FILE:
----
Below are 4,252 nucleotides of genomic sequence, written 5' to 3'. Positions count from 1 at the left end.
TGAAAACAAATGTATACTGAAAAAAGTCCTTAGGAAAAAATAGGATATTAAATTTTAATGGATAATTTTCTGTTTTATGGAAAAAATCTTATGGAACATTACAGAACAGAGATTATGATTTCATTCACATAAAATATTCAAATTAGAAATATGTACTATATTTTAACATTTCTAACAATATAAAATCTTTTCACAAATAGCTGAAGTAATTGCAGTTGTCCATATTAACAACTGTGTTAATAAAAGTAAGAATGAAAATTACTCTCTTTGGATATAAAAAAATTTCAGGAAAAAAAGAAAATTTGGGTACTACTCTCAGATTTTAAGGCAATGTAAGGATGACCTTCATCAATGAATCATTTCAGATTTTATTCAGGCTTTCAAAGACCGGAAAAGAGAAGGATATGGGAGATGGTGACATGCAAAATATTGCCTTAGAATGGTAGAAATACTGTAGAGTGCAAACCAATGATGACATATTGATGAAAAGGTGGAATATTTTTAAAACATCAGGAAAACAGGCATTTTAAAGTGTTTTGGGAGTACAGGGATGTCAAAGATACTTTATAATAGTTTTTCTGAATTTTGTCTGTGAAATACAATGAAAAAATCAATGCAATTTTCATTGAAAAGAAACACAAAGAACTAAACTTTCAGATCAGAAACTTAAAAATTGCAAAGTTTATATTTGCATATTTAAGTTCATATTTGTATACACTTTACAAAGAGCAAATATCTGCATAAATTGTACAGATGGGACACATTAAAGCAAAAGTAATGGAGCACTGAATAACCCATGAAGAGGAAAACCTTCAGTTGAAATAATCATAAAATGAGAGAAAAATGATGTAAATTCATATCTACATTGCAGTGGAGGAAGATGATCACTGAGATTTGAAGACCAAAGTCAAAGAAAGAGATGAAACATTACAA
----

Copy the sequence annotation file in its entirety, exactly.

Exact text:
Below are 4,252 nucleotides of genomic sequence, written 5' to 3'. Positions count from 1 at the left end.
TGAAAACAAATGTATACTGAAAAAAGTCCTTAGGAAAAAATAGGATATTAAATTTTAATGGATAATTTTCTGTTTTATGGAAAAAATCTTATGGAACATTACAGAACAGAGATTATGATTTCATTCACATAAAATATTCAAATTAGAAATATGTACTATATTTTAACATTTCTAACAATATAAAATCTTTTCACAAATAGCTGAAGTAATTGCAGTTGTCCATATTAACAACTGTGTTAATAAAAGTAAGAATGAAAATTACTCTCTTTGGATATAAAAAAATTTCAGGAAAAAAAGAAAATTTGGGTACTACTCTCAGATTTTAAGGCAATGTAAGGATGACCTTCATCAATGAATCATTTCAGATTTTATTCAGGCTTTCAAAGACCGGAAAAGAGAAGGATATGGGAGATGGTGACATGCAAAATATTGCCTTAGAATGGTAGAAATACTGTAGAGTGCAAACCAATGATGACATATTGATGAAAAGGTGGAATATTTTTAAAACATCAGGAAAACAGGCATTTTAAAGTGTTTTGGGAGTACAGGGATGTCAAAGATACTTTATAATAGTTTTTCTGAATTTTGTCTGTGAAATACAATGAAAAAATCAATGCAATTTTCATTGAAAAGAAACACAAAGAACTAAACTTTCAGATCAGAAACTTAAAAATTGCAAAGTTTATATTTGCATATTTAAGTTCATATTTGTATACACTTTACAAAGAGCAAATATCTGCATAAATTGTACAGATGGGACACATTAAAGCAAAAGTAATGGAGCACTGAATAACCCATGAAGAGGAAAACCTTCAGTTGAAATAATCATAAAATGAGAGAAAAATGATGTAAATTCATATCTACATTGCAGTGGAGGAAGATGATCACTGAGATTTGAAGACCAAAGTCAAAGAAAGAGATGAAACATTACAA